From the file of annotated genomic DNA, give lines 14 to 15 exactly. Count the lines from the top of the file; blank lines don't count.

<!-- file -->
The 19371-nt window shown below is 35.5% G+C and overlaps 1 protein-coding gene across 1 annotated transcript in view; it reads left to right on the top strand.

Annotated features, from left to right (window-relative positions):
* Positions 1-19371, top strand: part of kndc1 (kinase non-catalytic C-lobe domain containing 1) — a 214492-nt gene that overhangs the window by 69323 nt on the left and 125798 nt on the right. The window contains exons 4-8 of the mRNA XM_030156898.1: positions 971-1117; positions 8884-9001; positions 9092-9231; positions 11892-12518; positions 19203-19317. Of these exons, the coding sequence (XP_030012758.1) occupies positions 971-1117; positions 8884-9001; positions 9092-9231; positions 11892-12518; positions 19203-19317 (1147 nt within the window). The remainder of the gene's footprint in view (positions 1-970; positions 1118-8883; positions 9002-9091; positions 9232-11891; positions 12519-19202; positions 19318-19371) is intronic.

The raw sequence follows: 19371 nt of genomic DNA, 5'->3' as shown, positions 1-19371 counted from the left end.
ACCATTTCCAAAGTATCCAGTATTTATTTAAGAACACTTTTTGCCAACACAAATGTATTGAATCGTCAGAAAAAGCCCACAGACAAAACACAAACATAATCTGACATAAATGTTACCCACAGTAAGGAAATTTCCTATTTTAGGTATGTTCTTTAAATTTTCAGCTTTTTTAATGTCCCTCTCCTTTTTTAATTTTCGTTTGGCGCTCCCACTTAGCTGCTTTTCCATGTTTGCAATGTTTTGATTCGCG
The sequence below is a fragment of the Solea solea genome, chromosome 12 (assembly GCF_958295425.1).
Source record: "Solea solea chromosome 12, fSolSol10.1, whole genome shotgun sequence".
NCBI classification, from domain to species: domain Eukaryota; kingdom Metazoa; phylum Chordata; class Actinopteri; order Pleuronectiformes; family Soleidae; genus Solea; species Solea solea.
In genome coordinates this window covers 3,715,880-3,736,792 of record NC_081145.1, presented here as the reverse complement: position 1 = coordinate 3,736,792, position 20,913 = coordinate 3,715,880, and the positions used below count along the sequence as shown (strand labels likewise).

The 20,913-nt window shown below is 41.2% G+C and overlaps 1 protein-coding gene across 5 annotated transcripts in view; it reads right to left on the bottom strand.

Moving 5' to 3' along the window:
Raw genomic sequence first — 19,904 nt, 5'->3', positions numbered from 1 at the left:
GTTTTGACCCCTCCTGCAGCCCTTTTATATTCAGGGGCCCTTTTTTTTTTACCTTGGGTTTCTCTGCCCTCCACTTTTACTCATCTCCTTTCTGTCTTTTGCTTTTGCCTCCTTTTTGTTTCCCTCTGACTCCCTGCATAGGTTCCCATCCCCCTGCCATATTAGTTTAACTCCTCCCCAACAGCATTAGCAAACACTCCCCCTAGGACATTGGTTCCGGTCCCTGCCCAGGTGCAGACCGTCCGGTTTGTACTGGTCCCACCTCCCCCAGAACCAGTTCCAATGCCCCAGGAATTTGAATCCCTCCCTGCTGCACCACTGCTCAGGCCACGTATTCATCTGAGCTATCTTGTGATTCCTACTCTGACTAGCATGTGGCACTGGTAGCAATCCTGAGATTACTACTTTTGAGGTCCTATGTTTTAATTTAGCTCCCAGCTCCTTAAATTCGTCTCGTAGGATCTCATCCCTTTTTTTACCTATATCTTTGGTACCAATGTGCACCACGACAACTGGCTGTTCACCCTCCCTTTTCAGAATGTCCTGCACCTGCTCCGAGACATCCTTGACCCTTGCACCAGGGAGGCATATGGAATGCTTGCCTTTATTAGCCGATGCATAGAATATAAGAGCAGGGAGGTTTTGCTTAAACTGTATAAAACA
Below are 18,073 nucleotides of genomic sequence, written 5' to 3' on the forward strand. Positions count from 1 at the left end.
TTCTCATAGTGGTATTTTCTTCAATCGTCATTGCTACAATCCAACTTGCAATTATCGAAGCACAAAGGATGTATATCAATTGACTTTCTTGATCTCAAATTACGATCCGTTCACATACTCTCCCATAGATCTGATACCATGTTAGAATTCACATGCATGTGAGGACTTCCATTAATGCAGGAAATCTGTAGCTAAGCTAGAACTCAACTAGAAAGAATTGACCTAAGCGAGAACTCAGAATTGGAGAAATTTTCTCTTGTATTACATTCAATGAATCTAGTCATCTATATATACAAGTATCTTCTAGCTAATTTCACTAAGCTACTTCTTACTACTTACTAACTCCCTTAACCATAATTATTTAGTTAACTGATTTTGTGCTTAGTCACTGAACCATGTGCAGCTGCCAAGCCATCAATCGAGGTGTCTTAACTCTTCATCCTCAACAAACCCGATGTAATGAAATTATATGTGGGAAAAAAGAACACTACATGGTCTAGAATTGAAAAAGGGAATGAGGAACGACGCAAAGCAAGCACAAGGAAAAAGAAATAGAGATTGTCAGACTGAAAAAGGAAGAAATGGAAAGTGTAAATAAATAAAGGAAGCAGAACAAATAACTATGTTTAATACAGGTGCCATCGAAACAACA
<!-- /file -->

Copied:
Below are 18,073 nucleotides of genomic sequence, written 5' to 3' on the forward strand. Positions count from 1 at the left end.
TTCTCATAGTGGTATTTTCTTCAATCGTCATTGCTACAATCCAACTTGCAATTATCGAAGCACAAAGGATGTATATCAATTGACTTTCTTGATCTCAAATTACGATCCGTTCACATACTCTCCCATAGATCTGATACCATGTTAGAATTCACATGCATGTGAGGACTTCCATTAATGCAGGAAATCTGTAGCTAAGCTAGAACTCAACTAGAAAGAATTGACCTAAGCGAGAACTCAGAATTGGAGAAATTTTCTCTTGTATTACATTCAATGAATCTAGTCATCTATATATACAAGTATCTTCTAGCTAATTTCACTAAGCTACTTCTTACTACTTACTAACTCCCTTAACCATAATTATTTAGTTAACTGATTTTGTGCTTAGTCACTGAACCATGTGCAGCTGCCAAGCCATCAATCGAGGTGTCTTAACTCTTCATCCTCAACAAACCCGATGTAATGAAATTATATGTGGGAAAAAAGAACACTACATGGTCTAGAATTGAAAAAGGGAATGAGGAACGACGCAAAGCAAGCACAAGGAAAAAGAAATAGAGATTGTCAGACTGAAAAAGGAAGAAATGGAAAGTGTAAATAAATAAAGGAAGCAGAACAAATAACTATGTTTAATACAGGTGCCATCGAAACAACA